[Pigging by Wilfrid: June 4, 2012]
I suppose the two British cheddars most commonly seen in New York are Keen's and Mrs Quicke's. Montgomery's is the third great traditional cheddar, although -- if you can find it -- Isle of Mull can beat any of them.
In one sense, Isle of Mull is not really a cheddar at all, but a cheddar-style cheese. It's made, after all, on an island in the Inner Hebrides, off Scotland. And Cheddar is a village in Somerset. Ah, but...
Cheddar is well worth visiting, actually. It was a short, pleasant drive from the city where I attended university, Bristol, so I got to know it quite well. The Cheddar Gorge, a natural limestone cleft in the Mendip Hills, all caves and stalactites, is a tourist attraction, the road through it lined by shops selling cheddar cheeses and bottles of mead.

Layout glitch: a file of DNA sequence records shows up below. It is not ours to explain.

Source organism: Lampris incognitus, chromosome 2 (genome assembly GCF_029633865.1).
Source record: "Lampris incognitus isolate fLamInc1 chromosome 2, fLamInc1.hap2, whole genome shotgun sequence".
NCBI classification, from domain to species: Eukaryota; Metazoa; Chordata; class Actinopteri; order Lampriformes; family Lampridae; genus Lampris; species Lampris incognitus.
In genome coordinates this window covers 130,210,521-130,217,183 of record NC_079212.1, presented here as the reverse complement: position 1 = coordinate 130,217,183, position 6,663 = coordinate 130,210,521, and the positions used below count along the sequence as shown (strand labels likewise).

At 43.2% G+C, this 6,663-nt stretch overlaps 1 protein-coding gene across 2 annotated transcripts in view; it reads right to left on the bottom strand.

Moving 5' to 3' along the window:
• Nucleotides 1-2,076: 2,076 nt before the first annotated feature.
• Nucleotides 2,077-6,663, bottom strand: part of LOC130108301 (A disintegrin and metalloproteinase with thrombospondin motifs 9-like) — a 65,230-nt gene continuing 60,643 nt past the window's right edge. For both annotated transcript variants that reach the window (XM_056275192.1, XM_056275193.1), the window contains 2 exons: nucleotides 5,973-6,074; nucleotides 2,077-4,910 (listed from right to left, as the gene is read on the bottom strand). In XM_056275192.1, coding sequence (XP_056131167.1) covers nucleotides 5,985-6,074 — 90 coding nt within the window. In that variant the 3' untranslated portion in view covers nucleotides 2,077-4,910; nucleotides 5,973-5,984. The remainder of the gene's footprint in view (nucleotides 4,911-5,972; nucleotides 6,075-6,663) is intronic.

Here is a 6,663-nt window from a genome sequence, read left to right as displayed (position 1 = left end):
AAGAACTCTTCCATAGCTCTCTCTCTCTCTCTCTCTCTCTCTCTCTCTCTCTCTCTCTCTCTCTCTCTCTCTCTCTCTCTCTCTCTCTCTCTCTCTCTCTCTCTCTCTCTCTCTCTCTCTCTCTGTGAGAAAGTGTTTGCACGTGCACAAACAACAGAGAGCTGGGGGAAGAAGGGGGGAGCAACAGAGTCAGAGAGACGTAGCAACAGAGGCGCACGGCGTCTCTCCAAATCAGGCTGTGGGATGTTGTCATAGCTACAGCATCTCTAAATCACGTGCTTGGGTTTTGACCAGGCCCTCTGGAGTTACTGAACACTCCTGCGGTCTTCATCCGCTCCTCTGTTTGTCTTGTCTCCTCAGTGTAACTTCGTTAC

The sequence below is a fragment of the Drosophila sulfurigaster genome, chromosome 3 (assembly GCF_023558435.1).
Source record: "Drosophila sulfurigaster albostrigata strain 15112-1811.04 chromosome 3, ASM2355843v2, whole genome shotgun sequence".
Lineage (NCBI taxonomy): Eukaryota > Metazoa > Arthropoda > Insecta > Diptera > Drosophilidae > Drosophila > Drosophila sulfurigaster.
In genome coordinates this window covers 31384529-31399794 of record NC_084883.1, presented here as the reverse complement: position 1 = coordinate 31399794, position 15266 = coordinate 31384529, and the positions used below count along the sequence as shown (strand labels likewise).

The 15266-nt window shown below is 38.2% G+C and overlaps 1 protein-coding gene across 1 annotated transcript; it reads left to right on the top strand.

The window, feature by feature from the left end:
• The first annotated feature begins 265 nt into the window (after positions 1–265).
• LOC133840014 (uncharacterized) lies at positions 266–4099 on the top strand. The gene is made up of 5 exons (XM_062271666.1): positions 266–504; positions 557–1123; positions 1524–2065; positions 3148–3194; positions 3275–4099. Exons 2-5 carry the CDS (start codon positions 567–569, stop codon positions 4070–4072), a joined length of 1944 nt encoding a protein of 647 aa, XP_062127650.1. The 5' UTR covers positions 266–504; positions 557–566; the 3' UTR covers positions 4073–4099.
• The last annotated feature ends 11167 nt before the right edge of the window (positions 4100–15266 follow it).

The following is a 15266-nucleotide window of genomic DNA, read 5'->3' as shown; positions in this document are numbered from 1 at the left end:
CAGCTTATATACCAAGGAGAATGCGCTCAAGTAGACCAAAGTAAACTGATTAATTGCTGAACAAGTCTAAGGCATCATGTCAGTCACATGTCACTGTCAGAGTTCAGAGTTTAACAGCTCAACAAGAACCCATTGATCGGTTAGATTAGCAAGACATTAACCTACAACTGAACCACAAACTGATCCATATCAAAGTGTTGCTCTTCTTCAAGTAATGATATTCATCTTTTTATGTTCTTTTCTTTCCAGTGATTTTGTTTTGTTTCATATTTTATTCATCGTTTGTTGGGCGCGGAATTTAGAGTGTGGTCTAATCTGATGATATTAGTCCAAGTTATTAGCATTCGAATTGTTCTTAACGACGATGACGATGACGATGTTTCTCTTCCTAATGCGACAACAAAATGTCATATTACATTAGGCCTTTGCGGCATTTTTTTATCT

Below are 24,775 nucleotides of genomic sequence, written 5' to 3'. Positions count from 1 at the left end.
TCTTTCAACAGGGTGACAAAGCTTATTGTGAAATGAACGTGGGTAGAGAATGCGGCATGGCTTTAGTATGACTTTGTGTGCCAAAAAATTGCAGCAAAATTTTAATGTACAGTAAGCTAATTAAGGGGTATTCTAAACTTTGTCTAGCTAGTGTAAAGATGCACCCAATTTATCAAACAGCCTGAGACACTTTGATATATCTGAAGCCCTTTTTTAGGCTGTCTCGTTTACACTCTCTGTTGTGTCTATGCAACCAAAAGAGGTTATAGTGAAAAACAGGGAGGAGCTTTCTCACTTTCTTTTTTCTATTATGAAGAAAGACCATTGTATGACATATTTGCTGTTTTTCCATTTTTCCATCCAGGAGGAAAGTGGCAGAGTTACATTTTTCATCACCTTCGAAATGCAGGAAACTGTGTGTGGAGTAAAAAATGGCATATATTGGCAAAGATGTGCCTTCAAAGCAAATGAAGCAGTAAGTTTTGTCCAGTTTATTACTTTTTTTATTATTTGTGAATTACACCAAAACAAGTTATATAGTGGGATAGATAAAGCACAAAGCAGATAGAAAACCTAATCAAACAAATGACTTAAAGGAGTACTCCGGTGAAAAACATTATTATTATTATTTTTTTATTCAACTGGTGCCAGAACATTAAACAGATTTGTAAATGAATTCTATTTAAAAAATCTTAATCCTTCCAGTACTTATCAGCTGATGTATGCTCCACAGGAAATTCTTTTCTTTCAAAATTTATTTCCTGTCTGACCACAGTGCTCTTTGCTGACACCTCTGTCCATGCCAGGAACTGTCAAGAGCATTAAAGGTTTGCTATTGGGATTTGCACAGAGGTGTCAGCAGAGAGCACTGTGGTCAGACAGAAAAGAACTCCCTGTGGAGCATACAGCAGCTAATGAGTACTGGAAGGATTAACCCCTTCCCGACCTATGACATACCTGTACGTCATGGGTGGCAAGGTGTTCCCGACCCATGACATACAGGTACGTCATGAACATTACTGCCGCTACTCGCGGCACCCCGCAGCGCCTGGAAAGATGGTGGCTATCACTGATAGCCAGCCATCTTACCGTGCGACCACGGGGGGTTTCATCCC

But of course, while cheddar cheese originated from those environs, it's made all over the world now, and there's no control on usage of the term. The EU does, however, protect the term "West Country Farmhouse Cheddar," which must use milk, not from Cheddar village, but from Somerset (or Dorset, Devon or Cornwall). Montgomery's and Keen's boast this designation.
Mrs Quicke's, for some reason, does not, although it hails from that general part of the country. It's very good though - not too sharp, and with a crystalline, crumbly texture. You can kind of tell this sample came from Murray's, where they cave age it - not, thank goodness, to the point where blue veins appear. Cheddar is not a veiny cheese, no matter how many past-it samples you see on New York's cheese counters.